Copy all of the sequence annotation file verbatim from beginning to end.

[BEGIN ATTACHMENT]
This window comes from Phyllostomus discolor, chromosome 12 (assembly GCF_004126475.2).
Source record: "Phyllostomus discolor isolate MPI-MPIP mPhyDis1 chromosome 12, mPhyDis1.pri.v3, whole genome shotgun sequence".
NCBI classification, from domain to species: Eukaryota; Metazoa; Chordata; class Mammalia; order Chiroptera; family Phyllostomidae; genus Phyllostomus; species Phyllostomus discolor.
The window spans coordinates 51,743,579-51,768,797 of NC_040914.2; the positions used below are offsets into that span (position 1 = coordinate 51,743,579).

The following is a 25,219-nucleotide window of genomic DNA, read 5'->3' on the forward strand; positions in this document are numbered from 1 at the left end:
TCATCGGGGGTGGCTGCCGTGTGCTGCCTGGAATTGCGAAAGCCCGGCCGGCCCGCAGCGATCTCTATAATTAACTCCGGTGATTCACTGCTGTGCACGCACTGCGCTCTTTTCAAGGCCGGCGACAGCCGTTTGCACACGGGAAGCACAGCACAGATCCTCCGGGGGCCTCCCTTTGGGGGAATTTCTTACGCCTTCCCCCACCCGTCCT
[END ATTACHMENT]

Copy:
This window comes from Phyllostomus discolor, chromosome 12 (assembly GCF_004126475.2).
Source record: "Phyllostomus discolor isolate MPI-MPIP mPhyDis1 chromosome 12, mPhyDis1.pri.v3, whole genome shotgun sequence".
NCBI classification, from domain to species: Eukaryota; Metazoa; Chordata; class Mammalia; order Chiroptera; family Phyllostomidae; genus Phyllostomus; species Phyllostomus discolor.
The window spans coordinates 51,743,579-51,768,797 of NC_040914.2; the positions used below are offsets into that span (position 1 = coordinate 51,743,579).

The following is a 25,219-nucleotide window of genomic DNA, read 5'->3' on the forward strand; positions in this document are numbered from 1 at the left end:
TCATCGGGGGTGGCTGCCGTGTGCTGCCTGGAATTGCGAAAGCCCGGCCGGCCCGCAGCGATCTCTATAATTAACTCCGGTGATTCACTGCTGTGCACGCACTGCGCTCTTTTCAAGGCCGGCGACAGCCGTTTGCACACGGGAAGCACAGCACAGATCCTCCGGGGGCCTCCCTTTGGGGGAATTTCTTACGCCTTCCCCCACCCGTCCT